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CONTACT: Council of Canadians
Dylan Penner, Media Officer
(613) 233-4487, ext. 249
Time for Harper to Stop Trading Away Our Water, Says Council of Canadians
OTTAWA - August 21 - The Council of Canadians is blasting the Federal government for suppressing an Environment Canada report that warns of increased water shortages across the country. The Council of Canadians is calling on the Government of Canada to implement a comprehensive National Water Policy, as there is currently no national strategy to address urgent water issues and no federal leadership to conserve and protect our water. The Federal Water Policy is over 20 years old and badly outdated.
"There is a growing freshwater crisis in Canada, with causes including contamination, shortages and pressure to export water to the United States through pipelines and diversions," says Meera Karunananthan, national water campaigned for the Council of Canadians. "The suppressed report from Environment Canada demonstrates that the Harper government has known about the water crisis facing Canada and has suppressed the information in a startling lack of transparency and accountability. Instead of taking leadership to solve the water crisis, the Prime Minister has made it worse by pursuing a comprehensive strategy of undermining water protection in Canada."
"This Environment Canada report is further proof that successive Canadian governments haven't taken water seriously," says Maude Barlow, national chairperson of the Council of Canadians, and author of Blue Covenant: The Global Water Crisis and the Coming Battle for the Right to Water. "The Harper government has bought the myth of limitless abundance, which this report on looming water scarcity in Canada indicates is clearly not true. He should release this report to the public in full immediately."
"The Harper government has consistently chosen corporate profits over the protection of water," adds Karunananthan. To address this misplaced priority, the Council of Canadians is calling on the federal government to adopt an immediate national water strategy in Canada that includes:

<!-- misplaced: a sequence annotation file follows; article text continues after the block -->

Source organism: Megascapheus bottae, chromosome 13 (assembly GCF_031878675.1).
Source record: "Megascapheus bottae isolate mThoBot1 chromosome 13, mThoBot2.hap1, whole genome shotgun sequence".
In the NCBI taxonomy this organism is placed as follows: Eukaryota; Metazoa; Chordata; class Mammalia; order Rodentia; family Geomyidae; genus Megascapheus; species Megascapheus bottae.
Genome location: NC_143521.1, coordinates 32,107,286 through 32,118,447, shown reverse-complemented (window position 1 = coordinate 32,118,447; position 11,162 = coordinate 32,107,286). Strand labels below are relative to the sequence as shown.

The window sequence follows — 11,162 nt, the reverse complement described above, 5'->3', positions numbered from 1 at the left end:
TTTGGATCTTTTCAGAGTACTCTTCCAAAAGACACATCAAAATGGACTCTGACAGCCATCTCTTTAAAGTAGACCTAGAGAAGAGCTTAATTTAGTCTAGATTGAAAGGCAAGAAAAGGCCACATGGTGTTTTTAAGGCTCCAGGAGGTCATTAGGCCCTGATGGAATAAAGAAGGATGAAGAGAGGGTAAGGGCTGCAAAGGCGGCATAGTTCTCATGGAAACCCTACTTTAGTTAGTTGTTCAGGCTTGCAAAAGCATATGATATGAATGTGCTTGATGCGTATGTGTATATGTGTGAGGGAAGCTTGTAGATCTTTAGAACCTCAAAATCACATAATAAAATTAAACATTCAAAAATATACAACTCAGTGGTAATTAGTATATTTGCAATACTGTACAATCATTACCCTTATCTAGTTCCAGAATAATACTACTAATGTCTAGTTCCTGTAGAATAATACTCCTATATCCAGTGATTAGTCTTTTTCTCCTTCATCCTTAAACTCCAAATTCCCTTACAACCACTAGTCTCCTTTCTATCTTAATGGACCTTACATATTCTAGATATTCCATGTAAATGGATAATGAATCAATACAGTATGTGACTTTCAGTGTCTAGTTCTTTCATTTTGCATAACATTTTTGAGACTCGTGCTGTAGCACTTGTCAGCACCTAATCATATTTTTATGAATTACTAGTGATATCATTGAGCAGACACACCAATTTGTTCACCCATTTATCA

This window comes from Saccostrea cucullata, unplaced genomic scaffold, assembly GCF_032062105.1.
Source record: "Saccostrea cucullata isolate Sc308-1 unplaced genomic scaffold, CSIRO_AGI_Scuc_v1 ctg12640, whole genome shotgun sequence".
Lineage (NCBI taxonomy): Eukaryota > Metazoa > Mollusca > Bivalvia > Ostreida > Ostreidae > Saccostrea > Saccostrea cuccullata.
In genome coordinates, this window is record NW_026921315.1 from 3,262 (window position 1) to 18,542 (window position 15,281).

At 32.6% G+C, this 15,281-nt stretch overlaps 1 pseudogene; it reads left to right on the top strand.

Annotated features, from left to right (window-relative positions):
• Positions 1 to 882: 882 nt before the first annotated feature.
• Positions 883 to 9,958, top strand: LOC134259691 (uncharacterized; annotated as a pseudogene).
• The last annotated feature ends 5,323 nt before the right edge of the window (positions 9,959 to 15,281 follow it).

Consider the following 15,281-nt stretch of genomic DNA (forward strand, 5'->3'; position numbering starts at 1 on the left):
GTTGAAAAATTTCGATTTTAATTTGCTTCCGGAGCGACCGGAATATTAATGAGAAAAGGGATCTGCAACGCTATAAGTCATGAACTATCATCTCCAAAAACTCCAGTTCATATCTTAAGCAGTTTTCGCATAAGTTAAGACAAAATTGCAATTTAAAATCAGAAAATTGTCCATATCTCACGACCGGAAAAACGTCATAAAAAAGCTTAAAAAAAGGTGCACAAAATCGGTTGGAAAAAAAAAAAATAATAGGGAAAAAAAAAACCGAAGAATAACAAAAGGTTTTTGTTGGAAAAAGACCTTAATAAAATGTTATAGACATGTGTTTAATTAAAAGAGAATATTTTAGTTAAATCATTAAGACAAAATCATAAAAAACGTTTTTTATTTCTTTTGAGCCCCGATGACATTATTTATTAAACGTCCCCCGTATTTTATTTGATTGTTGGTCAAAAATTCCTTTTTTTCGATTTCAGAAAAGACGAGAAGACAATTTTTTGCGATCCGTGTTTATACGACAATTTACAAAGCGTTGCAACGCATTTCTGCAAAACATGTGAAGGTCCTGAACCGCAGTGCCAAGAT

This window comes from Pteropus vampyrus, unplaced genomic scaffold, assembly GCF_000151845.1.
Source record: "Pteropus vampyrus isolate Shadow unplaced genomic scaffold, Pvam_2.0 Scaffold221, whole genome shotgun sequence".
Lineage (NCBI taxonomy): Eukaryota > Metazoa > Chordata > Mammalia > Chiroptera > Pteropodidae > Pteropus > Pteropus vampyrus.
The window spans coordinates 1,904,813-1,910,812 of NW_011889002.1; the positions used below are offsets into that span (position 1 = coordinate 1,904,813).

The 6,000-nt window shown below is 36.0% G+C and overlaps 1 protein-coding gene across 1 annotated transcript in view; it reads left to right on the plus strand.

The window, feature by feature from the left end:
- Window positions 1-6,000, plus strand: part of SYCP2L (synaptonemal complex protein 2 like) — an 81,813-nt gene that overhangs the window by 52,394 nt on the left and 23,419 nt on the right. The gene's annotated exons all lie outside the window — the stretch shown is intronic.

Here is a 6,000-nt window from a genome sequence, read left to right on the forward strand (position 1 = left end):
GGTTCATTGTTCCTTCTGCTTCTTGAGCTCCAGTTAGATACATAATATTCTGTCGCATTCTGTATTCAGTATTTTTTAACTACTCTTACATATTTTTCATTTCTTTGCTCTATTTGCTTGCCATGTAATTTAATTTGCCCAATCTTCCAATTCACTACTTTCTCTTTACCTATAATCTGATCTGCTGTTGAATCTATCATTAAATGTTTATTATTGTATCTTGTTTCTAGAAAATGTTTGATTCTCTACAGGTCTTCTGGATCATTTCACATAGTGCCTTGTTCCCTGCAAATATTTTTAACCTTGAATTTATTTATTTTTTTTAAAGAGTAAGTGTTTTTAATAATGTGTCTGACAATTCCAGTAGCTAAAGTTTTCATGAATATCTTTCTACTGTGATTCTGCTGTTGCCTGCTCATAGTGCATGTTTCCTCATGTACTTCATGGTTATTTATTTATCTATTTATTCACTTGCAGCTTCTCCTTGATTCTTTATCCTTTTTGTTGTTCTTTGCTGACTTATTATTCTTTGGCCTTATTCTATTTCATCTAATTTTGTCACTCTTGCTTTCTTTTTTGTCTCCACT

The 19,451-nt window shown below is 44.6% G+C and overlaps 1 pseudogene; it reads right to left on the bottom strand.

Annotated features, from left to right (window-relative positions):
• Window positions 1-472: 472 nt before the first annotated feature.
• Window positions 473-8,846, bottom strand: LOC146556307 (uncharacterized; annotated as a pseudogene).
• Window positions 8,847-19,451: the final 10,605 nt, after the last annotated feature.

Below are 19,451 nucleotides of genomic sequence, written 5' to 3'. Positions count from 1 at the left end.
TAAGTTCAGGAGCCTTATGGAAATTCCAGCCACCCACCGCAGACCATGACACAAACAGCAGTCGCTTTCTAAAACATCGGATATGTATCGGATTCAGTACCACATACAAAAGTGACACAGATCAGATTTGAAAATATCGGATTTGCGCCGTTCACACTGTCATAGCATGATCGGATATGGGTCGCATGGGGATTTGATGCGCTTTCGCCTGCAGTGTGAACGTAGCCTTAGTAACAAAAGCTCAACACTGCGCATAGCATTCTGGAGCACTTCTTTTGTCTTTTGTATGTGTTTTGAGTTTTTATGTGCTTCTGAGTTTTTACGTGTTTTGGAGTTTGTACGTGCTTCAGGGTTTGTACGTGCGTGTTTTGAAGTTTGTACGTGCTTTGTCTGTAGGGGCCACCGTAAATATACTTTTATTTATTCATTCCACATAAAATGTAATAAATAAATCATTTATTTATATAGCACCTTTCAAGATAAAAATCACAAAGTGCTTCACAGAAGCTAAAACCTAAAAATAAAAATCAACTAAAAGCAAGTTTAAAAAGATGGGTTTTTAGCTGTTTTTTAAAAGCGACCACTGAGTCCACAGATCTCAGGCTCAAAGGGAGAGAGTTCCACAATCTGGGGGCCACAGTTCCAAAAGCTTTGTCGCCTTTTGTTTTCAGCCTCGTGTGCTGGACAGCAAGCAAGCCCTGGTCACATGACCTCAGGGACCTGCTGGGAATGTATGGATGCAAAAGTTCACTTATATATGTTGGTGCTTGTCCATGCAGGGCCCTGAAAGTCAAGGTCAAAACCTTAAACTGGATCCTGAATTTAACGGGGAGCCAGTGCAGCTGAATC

- Renegotiation of NAFTA to exclude water, ensuring Canadian water access.
- Abandon the SPP (Security and Prosperity Partnership), which aims at a fivefold increase of tar sands production, despite the already serious drain on local water supplies and related water contamination.
- An important step would be to revoke water licenses of tar sands companies.
- Stop TILMA (Trade, Investment and Labour Mobility Agreement), which puts water protection at risk by allowing corporations to sue local and provincial governments for protecting water, much like Chapter 11 in NAFTA.
- Call for the exclusion of water diversion in the Great Lakes Compact (GLC): The Great Lakes hold 20 per cent of the world's fresh water, providing drinking water to 45 million people. The GLC, currently being rushed through US congress, would allow corporations to start draining the Great Lakes, provided it is not done using containers that hold 21 litres (with no limit on the number of containers). The bottled water exception must be removed from the GLC and replaced with recognition of the water as a public trust doctrine.
- Reign in the bottled water industry by encouraging bans on bottled water wherever possible, including at the national level with enforced legislation to stop bottled water companies from extracting groundwater.
- Support water as a human right: The Canadian government is the only one in the world to oppose water being recognized as a human right at the United Nations
- Halt the use of lakes for the dumping of mining waste: At least a dozen lakes across Canada have been slated for destruction with mining waste.
"We have no idea how much virtual water we are exporting. A national analysis of this embedded water is long overdue." A recent study of virtual water consumption in the UK highlights the pressing need for such an assessment in Canada, notes Barlow.
Prime Minister Harper has remained silent on the water crisis. In the lead up to last year's SPP summit in Montebello, Conservative MP Pierre Poilievre said "bulk water exports are not on the agenda." Poilievre, is apparently the MP tasked with denying the government is interested in bulk water exports. Yet, ironically, he is also responsible for redrafting Canada's whistleblower protection laws, while the government has been suppressing the Environment Canada report that takes the government to task for ignoring the water crisis.